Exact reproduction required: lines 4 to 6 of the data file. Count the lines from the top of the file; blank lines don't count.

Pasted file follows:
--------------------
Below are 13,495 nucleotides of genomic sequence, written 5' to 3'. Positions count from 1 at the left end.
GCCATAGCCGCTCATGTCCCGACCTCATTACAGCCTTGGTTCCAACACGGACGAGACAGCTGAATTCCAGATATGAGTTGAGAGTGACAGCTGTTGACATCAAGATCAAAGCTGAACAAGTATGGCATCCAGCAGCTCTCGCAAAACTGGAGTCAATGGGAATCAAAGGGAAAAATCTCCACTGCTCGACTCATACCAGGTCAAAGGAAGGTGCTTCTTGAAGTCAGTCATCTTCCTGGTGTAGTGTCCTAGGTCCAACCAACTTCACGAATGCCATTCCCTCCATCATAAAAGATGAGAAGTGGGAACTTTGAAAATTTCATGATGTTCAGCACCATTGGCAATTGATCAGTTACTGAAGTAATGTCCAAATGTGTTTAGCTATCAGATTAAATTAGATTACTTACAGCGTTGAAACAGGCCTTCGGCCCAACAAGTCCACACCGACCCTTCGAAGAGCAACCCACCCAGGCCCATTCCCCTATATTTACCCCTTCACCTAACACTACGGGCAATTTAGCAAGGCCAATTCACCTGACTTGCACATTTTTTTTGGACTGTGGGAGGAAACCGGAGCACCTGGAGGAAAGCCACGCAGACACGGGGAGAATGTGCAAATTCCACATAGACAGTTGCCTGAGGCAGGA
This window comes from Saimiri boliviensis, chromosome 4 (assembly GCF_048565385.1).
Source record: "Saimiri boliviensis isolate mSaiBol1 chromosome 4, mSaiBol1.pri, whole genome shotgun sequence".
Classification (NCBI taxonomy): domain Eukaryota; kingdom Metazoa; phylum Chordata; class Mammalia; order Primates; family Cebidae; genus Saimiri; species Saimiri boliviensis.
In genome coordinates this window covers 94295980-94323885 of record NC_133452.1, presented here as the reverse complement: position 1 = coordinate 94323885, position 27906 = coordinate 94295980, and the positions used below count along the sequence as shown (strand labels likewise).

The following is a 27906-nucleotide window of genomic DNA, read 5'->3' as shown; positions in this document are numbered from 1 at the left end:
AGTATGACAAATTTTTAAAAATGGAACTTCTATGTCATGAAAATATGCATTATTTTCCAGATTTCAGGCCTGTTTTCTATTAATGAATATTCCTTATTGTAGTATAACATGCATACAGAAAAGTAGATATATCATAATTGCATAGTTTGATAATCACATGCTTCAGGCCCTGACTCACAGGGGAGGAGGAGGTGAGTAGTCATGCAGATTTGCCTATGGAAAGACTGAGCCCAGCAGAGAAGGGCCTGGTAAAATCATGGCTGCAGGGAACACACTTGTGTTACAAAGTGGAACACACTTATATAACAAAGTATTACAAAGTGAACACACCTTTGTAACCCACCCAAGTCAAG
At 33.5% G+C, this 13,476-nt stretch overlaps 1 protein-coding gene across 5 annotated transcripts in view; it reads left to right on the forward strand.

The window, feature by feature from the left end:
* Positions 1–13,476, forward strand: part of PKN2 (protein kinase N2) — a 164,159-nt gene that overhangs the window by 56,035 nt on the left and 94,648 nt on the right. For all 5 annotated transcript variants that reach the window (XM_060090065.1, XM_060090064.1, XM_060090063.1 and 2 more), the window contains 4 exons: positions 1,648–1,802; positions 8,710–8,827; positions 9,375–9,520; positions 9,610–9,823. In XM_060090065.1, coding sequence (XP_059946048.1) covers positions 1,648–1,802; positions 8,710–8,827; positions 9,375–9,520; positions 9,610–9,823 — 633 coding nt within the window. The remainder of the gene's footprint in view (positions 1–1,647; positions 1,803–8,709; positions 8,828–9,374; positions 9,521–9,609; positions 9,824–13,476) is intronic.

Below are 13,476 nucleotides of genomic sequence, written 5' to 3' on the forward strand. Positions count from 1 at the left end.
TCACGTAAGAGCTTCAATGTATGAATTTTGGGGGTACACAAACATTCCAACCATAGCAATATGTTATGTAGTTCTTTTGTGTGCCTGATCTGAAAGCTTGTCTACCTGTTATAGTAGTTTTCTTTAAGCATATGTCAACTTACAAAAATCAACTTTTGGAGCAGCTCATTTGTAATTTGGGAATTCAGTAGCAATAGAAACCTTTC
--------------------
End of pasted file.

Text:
Source record: "Saimiri boliviensis isolate mSaiBol1 chromosome 4, mSaiBol1.pri, whole genome shotgun sequence".
Classification (NCBI taxonomy): domain Eukaryota; kingdom Metazoa; phylum Chordata; class Mammalia; order Primates; family Cebidae; genus Saimiri; species Saimiri boliviensis.
In genome coordinates this window covers 94295980-94323885 of record NC_133452.1, presented here as the reverse complement: position 1 = coordinate 94323885, position 27906 = coordinate 94295980, and the positions used below count along the sequence as shown (strand labels likewise).